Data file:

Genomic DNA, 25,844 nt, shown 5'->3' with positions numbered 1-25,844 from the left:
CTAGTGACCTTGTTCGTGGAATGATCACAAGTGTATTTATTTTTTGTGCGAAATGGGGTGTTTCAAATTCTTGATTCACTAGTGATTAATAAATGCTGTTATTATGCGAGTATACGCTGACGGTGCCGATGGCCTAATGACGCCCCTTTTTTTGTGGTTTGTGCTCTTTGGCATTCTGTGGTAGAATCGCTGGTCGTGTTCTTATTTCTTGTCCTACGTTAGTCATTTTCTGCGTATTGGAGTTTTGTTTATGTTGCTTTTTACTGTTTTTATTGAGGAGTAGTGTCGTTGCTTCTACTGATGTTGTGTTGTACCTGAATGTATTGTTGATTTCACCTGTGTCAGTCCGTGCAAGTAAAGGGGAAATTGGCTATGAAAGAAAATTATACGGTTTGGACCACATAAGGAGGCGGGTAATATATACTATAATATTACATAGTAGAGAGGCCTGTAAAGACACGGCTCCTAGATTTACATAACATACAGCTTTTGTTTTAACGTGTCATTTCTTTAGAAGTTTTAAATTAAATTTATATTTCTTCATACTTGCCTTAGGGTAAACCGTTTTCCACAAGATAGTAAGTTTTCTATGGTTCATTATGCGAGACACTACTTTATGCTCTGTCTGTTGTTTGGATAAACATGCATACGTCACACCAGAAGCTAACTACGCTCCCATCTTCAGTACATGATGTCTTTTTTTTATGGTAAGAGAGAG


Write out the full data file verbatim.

Genomic DNA, 25,844 nt, shown 5'->3' with positions numbered 1-25,844 from the left:
CTAGTGACCTTGTTCGTGGAATGATCACAAGTGTATTTATTTTTTGTGCGAAATGGGGTGTTTCAAATTCTTGATTCACTAGTGATTAATAAATGCTGTTATTATGCGAGTATACGCTGACGGTGCCGATGGCCTAATGACGCCCCTTTTTTTGTGGTTTGTGCTCTTTGGCATTCTGTGGTAGAATCGCTGGTCGTGTTCTTATTTCTTGTCCTACGTTAGTCATTTTCTGCGTATTGGAGTTTTGTTTATGTTGCTTTTTACTGTTTTTATTGAGGAGTAGTGTCGTTGCTTCTACTGATGTTGTGTTGTACCTGAATGTATTGTTGATTTCACCTGTGTCAGTCCGTGCAAGTAAAGGGGAAATTGGCTATGAAAGAAAATTATACGGTTTGGACCACATAAGGAGGCGGGTAATATATACTATAATATTACATAGTAGAGAGGCCTGTAAAGACACGGCTCCTAGATTTACATAACATACAGCTTTTGTTTTAACGTGTCATTTCTTTAGAAGTTTTAAATTAAATTTATATTTCTTCATACTTGCCTTAGGGTAAACCGTTTTCCACAAGATAGTAAGTTTTCTATGGTTCATTATGCGAGACACTACTTTATGCTCTGTCTGTTGTTTGGATAAACATGCATACGTCACACCAGAAGCTAACTACGCTCCCATCTTCAGTACATGATGTCTTTTTTTTATGGTAAGAGAGAG